Electrochemical Characterization of Tin Quantum Dots Grown on a Carbon Nanotube Mat as an Anode of Batteries for Medical Applications
Tin (Sn) quantum dots (QDs) were fabricated on carbon nanotube mats by O2 plasma and a subsequent electrodeposition as anode materials for lithium rechargeable batteries. This nanofabrication process may be compatible with a complementary metal-oxide-semiconductor (CMOS) process, therefore, this anode material can be used for micro-batteries. Lithium (Li) can be inserted reversibly within most carbonaceous materials. Chemical vapor deposition (CVD) by using the precursor of CH4 were employed for fabrication of carbon nanotube (CNT) mats resulting in high surface area of anodes. Sn QDs grown on the CNT mats is improving cyclic performance of anodes due to high surface area of CNT matrix with Sn quantum dots and high specific capacity of Sn. The electrochemical characterization reveals that the discharge capacity of about 400 mA/g is maintained after 20 cycles. The microstructure of Sn QDs was investigated by scanning electron microscopy and X-ray diffraction.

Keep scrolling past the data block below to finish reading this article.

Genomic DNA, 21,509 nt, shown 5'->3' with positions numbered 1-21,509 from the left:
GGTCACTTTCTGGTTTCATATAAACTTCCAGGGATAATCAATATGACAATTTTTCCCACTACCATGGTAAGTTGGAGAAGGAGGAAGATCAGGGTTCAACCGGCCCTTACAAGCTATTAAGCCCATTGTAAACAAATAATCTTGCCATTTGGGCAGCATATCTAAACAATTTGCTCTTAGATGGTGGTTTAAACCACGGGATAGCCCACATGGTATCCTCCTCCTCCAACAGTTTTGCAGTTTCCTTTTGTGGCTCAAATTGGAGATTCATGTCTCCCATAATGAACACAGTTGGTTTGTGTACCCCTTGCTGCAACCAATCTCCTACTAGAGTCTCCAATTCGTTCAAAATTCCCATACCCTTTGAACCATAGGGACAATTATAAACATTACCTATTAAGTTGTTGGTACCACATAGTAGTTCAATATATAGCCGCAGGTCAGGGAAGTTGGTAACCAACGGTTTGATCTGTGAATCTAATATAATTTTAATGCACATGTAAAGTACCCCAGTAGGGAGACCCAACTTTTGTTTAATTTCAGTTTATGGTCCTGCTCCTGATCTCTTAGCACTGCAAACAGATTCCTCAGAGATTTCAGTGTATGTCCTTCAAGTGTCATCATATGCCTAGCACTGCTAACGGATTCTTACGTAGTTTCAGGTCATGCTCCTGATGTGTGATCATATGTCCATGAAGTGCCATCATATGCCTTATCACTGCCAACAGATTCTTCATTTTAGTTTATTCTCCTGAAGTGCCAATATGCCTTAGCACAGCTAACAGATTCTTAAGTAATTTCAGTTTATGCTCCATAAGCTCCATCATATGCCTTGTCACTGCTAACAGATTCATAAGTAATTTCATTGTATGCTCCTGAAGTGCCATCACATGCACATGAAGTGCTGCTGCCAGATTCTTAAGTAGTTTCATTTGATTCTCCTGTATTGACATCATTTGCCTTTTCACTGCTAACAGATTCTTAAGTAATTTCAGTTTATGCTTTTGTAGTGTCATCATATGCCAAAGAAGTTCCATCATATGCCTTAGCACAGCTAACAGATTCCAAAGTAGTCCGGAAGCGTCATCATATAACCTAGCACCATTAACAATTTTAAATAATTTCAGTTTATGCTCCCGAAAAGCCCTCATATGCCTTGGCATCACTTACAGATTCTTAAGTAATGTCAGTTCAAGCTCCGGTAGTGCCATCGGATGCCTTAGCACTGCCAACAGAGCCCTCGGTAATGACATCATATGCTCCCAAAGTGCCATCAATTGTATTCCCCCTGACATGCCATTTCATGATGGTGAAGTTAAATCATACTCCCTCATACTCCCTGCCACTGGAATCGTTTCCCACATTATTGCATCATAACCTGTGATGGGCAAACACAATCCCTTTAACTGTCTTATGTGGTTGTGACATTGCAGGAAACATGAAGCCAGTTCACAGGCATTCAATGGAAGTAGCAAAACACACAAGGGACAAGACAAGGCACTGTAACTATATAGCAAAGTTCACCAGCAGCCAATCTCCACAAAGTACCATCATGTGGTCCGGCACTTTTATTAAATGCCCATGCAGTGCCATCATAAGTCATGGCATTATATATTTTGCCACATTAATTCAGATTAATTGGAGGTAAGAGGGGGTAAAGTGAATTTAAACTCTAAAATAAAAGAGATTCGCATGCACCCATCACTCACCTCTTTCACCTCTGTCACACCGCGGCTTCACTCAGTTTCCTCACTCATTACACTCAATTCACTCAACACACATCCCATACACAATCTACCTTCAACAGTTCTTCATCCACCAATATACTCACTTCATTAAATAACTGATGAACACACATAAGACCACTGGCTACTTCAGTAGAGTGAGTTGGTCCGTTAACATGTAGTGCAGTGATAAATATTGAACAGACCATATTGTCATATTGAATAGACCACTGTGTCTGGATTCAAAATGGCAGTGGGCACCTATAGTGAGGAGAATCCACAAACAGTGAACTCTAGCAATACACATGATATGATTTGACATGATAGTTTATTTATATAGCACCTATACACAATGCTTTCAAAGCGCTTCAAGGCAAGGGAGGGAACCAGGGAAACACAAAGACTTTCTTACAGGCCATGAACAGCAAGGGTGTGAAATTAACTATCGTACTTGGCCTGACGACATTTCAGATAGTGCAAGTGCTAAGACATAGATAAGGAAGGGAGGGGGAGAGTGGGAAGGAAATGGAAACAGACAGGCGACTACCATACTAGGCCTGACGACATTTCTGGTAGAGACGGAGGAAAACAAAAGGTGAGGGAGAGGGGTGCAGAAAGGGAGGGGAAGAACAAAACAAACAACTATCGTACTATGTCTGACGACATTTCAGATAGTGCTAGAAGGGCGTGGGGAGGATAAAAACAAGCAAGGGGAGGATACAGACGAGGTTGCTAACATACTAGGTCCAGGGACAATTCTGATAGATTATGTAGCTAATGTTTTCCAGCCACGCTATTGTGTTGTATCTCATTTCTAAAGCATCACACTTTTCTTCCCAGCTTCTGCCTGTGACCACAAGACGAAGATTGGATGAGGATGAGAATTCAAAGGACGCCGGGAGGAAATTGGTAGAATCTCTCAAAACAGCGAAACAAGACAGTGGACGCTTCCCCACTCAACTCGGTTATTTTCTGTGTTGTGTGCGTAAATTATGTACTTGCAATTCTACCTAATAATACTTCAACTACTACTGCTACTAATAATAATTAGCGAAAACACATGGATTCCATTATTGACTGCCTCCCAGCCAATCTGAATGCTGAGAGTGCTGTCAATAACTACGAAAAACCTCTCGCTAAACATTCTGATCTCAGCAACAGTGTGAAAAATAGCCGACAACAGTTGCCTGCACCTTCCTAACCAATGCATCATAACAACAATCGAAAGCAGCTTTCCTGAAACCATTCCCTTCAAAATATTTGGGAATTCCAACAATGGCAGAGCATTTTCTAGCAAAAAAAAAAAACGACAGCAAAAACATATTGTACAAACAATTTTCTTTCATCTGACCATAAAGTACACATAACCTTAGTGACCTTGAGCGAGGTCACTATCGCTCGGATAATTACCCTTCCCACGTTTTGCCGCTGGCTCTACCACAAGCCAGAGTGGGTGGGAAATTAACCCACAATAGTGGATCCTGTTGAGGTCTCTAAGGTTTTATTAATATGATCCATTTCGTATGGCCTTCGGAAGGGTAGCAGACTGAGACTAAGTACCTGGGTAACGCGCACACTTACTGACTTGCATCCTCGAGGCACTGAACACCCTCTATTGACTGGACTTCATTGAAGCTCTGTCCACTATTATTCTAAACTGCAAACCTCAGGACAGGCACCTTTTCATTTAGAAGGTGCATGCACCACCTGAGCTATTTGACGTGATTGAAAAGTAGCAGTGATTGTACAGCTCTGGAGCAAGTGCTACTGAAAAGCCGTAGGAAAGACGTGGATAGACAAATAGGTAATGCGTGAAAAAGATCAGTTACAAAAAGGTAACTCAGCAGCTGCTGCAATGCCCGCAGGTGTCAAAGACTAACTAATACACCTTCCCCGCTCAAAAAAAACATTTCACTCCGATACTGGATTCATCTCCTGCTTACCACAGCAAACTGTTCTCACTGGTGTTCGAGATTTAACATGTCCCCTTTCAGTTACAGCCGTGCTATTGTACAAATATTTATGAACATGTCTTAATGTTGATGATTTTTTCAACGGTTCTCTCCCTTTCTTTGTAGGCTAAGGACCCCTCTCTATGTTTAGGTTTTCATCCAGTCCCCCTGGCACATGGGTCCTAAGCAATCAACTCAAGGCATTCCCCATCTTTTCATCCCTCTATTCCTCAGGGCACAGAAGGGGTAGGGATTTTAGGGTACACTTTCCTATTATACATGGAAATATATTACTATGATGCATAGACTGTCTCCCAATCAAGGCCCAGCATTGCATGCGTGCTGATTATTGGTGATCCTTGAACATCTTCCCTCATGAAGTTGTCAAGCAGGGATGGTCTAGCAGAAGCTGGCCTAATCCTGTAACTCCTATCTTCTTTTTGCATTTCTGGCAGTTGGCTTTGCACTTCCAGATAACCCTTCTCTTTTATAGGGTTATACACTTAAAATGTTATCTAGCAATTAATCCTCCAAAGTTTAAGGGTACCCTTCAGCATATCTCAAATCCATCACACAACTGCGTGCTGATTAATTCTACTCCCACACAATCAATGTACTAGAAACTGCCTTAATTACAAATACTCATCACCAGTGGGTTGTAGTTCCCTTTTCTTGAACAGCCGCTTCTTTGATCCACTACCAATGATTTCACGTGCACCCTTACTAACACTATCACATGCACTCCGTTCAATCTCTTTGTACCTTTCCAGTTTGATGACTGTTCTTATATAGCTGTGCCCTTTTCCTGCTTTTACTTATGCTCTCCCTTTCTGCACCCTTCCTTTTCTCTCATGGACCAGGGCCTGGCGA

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Document Type: Short Communication
Publication date: June 1, 2010
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- Nanoscience and Nanotechnology Letters (NNL) is a multidisciplinary peer-reviewed journal consolidating nanoscale research activities in all disciplines of science, engineering and medicine into a single and unique reference source. NNL provides the means for scientists, engineers, medical experts and technocrats to publish original short research articles as communications/letters of important new scientific and technological findings, encompassing the fundamental and applied research in all disciplines of the physical sciences, engineering and medicine.
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